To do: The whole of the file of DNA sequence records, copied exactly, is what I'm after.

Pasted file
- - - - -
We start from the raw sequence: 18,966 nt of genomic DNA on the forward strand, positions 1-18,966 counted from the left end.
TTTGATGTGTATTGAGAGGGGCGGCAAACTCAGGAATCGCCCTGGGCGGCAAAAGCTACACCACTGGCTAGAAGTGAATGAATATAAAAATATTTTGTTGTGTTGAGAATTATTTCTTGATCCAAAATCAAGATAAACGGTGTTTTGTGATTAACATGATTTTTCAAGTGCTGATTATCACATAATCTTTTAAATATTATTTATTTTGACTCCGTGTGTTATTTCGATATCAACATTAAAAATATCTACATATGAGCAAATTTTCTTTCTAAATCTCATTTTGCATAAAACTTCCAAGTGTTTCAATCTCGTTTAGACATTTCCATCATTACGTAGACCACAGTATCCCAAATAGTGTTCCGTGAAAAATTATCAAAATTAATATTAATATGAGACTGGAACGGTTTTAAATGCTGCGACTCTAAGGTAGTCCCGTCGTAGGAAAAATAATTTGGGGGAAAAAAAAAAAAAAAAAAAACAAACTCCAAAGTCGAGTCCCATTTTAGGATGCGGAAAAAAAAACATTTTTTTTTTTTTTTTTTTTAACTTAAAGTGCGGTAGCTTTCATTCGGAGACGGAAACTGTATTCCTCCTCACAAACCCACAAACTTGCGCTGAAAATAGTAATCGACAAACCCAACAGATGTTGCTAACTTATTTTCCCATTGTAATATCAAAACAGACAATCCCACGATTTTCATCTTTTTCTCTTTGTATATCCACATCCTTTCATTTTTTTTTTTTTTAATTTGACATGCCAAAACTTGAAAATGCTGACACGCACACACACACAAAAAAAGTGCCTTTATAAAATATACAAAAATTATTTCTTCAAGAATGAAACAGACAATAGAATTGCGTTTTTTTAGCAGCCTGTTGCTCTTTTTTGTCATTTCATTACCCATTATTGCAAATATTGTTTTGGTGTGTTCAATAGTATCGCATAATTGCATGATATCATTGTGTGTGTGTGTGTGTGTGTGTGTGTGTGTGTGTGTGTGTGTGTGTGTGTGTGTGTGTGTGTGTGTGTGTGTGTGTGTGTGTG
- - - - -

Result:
We start from the raw sequence: 18,966 nt of genomic DNA on the forward strand, positions 1-18,966 counted from the left end.
TTTGATGTGTATTGAGAGGGGCGGCAAACTCAGGAATCGCCCTGGGCGGCAAAAGCTACACCACTGGCTAGAAGTGAATGAATATAAAAATATTTTGTTGTGTTGAGAATTATTTCTTGATCCAAAATCAAGATAAACGGTGTTTTGTGATTAACATGATTTTTCAAGTGCTGATTATCACATAATCTTTTAAATATTATTTATTTTGACTCCGTGTGTTATTTCGATATCAACATTAAAAATATCTACATATGAGCAAATTTTCTTTCTAAATCTCATTTTGCATAAAACTTCCAAGTGTTTCAATCTCGTTTAGACATTTCCATCATTACGTAGACCACAGTATCCCAAATAGTGTTCCGTGAAAAATTATCAAAATTAATATTAATATGAGACTGGAACGGTTTTAAATGCTGCGACTCTAAGGTAGTCCCGTCGTAGGAAAAATAATTTGGGGGAAAAAAAAAAAAAAAAAAAACAAACTCCAAAGTCGAGTCCCATTTTAGGATGCGGAAAAAAAAACATTTTTTTTTTTTTTTTTTTTAACTTAAAGTGCGGTAGCTTTCATTCGGAGACGGAAACTGTATTCCTCCTCACAAACCCACAAACTTGCGCTGAAAATAGTAATCGACAAACCCAACAGATGTTGCTAACTTATTTTCCCATTGTAATATCAAAACAGACAATCCCACGATTTTCATCTTTTTCTCTTTGTATATCCACATCCTTTCATTTTTTTTTTTTTTAATTTGACATGCCAAAACTTGAAAATGCTGACACGCACACACACACAAAAAAAGTGCCTTTATAAAATATACAAAAATTATTTCTTCAAGAATGAAACAGACAATAGAATTGCGTTTTTTTAGCAGCCTGTTGCTCTTTTTTGTCATTTCATTACCCATTATTGCAAATATTGTTTTGGTGTGTTCAATAGTATCGCATAATTGCATGATATCATTGTGTGTGTGTGTGTGTGTGTGTGTGTGTGTGTGTGTGTGTGTGTGTGTGTGTGTGTGTGTGTGTGTGTGTGTGTGTGTGTGTG